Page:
We walked up a hill, from which you could see how tiny Candelaria is, and down again - on the way being forced into buying *another* weaving from a local family.

Back at the Hacienda within an hour, we just had to kill time until dinner. I read a book for two hours.

Dinner was OK, with no old lady this time, but we were grateful to go to bed. In all, day one of the tour was not just a waste of a day, but one in which we felt uncomfortable, embarrassed and bored. It wasn't a tour; at best it was a homestay, and not even a good one.

I really wouldn't recommend visiting Candelaria at all, but if you do it needs an hour at best. It is not worth a full day, and the weavings are not of the high quality indicated in the Lonely Planet guide.

Day two saw us going to Tarabuco. We agreed a 7.30am breakfast so we could leave at 8am to get to the market for 9am - the main reason for our trip. At 8am we got in the car. At 8.50am we were still waiting as the owner/cook faffed about putting things in the car. We finally left at 9am, with five other people in the car, including the family who maintain the hacienda, and the owner's elderly mother.

As a town, Tarabuco is also underwhelming. The market doesn't even fill the town plaza - the streets beyond the main square have hundreds of market stalls, but they mostly sell items for local reisdents. There were some local weavings and hats for sale, but for the most part the goods were the same as those all over Bolivia (hats, gloves, leg warmers) at the same prices. In short, the Tarabuco market is not really worth going out of your way for.

It was Pujllay weekend, so President Evo Morales was about to arrive in town any minute. We found a fantastic vantage point from which to see the stage - only for the tour guide to track us down and tell us our lunch was ready and we had to come *right now*. So we missed the President's speech too.

The two-day tour lacked all the major elements of a tour - namely a schedule, a series of things to see, and a decent guide. We chose a private tour, as we often do, as we're short on time and like to have some control over the pace and timing of trips. But on this trip *everything* was dictated by the owner/cook. And with her elderly, frail mother in tow, it felt like the whole thing was the owner's nice weekend in the country, which we'd mistakenly paid US$200 to join.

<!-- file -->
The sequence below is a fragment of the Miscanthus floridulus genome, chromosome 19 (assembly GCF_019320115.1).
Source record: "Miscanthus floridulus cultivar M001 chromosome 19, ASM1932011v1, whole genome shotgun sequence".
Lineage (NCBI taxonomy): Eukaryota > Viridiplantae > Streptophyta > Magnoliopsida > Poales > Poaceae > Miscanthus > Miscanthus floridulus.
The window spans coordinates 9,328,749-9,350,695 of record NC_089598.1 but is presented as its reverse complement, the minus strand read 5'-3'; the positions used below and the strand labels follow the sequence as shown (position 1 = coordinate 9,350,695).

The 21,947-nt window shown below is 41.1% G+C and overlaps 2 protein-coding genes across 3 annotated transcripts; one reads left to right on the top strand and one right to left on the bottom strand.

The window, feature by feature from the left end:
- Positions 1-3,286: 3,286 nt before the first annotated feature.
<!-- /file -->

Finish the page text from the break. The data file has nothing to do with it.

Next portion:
Personally I wouldn't recommend Candelaria Tours *at all* - the guide wasn't very good, the tour badly organised and mis-sold, and the whole sorry affair was poor value for money. If you *really* want to see Candeleria and Tarabuco while in Sucre, book a cab - it will be cheaper, it will run at the pace you dictate, and you won't feel uncomfortable throughout the experience.

FOOTNOTE: Although this could be *absolutely* nothing to do with Candelaria Tours, we spent the three days following the tour doubled up in pain, suffering from food poisoning. And while there's no doubt the food was delicious, I hope our sickness had nothing to do with the cook/owner licking her fingers throughout the cooking process, or dunking a peeled cucumber in a bowl of dirty dishwasher to rinse it, before chopping it directly into a salad bowl...

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Sucre
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Chuquisaca Department, Bolivia
Bolivia
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11. Re: Candelaria and Tarabuco advice

Thanks for this! Just avoided a tour with Candelaria. Yay for google. Plus your review had me doubled over with laughter, sounds horrific and perhaps I'm overidentifying with a recent tour in Chile that wasn't quite so bad but up there. Good to know I just saved myself some money!

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Chile
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12. Re: Candelaria and Tarabuco advice